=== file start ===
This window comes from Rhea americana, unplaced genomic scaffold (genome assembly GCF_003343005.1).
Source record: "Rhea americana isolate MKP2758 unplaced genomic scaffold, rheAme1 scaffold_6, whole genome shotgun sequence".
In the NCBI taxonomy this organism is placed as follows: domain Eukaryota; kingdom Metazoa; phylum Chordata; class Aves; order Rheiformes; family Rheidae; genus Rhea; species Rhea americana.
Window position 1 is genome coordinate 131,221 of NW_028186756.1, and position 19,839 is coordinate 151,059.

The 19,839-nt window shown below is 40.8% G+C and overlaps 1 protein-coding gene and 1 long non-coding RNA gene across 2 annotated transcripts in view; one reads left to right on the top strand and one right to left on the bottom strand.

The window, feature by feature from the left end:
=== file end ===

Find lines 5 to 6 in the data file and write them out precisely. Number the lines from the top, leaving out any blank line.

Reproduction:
The 19,839-nt window shown below is 40.8% G+C and overlaps 1 protein-coding gene and 1 long non-coding RNA gene across 2 annotated transcripts in view; one reads left to right on the top strand and one right to left on the bottom strand.

The window, feature by feature from the left end: